Corrosion of Austenitic Steels and Their Components in Molten Nacl–Kcl–UCl3

Tuesday, 30 May 2017
Grand Ballroom (Hilton New Orleans Riverside)
A. V. Abramov, I. B. Polovov, K. V. Dedov, V. V. Karpov, A. Y. Zhilyakov, S. V. Belikov, V. A. Volkovich, and O. I. Rebrin (Ural Federal University)
The fused halides can be used for nuclear fuel reprocessing and as working media for molten salt nuclear reactors. However practical implementation of such technologies is limited by the problem of finding suitable corrosion resistant materials capable of long-term working in contact with molten salts. From the economical point of view the application of stainless steels as construction materials for the molten salt media is one of the most prospective ways.

In the present study the corrosion behaviour of metallic iron, nickel, chromium, molybdenum, AISI 316L and 12Kh18N10T (analogue of AISI 321) austenitic steels was studied in NaCl–KCl–UCl3(1 wt.% U) melts at 750 ºC.

Gravimetric measurements served as a basis for estimating corrosion resistance of studied materials. Quenched melts were analyzed using ICP-AES method. The surface of the alloy samples after corrosion tests was characterised using XRD, SEM and Х-ray microanalysis. The foils of corroded materials were examined by TEM.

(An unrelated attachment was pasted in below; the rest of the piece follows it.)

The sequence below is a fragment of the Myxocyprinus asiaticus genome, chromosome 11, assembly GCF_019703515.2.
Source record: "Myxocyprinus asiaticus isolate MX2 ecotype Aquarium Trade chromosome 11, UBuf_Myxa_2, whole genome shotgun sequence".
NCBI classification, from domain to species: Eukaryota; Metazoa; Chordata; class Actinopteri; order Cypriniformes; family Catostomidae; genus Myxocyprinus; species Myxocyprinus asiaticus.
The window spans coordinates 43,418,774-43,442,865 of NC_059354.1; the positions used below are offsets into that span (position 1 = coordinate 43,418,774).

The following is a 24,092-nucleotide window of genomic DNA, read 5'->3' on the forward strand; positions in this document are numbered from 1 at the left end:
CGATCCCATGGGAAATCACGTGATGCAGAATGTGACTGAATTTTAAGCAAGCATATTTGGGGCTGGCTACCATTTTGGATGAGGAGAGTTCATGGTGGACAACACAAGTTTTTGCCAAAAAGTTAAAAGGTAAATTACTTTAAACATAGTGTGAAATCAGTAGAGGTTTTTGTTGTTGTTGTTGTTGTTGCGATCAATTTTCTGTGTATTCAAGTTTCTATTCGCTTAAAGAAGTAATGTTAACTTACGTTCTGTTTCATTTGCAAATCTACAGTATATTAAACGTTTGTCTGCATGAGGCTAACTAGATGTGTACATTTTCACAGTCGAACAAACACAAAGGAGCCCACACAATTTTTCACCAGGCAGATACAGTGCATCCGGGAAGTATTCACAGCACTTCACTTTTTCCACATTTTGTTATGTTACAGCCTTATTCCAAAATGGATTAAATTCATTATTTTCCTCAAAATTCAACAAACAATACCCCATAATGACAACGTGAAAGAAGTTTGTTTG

The corrosion rates of studied metals in NaCl–KCl–UCl3melt decrease in the following order: Cr>Fe>Ni>Mo, which correlates well with the formal standard potentials of metals in chloride melts indicating electrochemical nature of the corrosion processes. Molybdenum is the only corrosion resistant metal in the uranium-containing chloride melts and it can be used as a construction material for molten salt reactors.

The major products of stainless steel corrosion in chloride melts are iron, chromium and manganese species. The surface of the corroded samples of austenitic stainless steels was depleted in manganese and chromium and enriched in nickel and molybdenum. Intergranular corrosion was observed for all types of austenitic steels. In terms of intensity and depth of the corrosion layer in NaCl–KCl–UCl3 the studied steels can be ranged in the order AISI 321>AISI 316L that correlates with the amount of excessive phases formed (figure).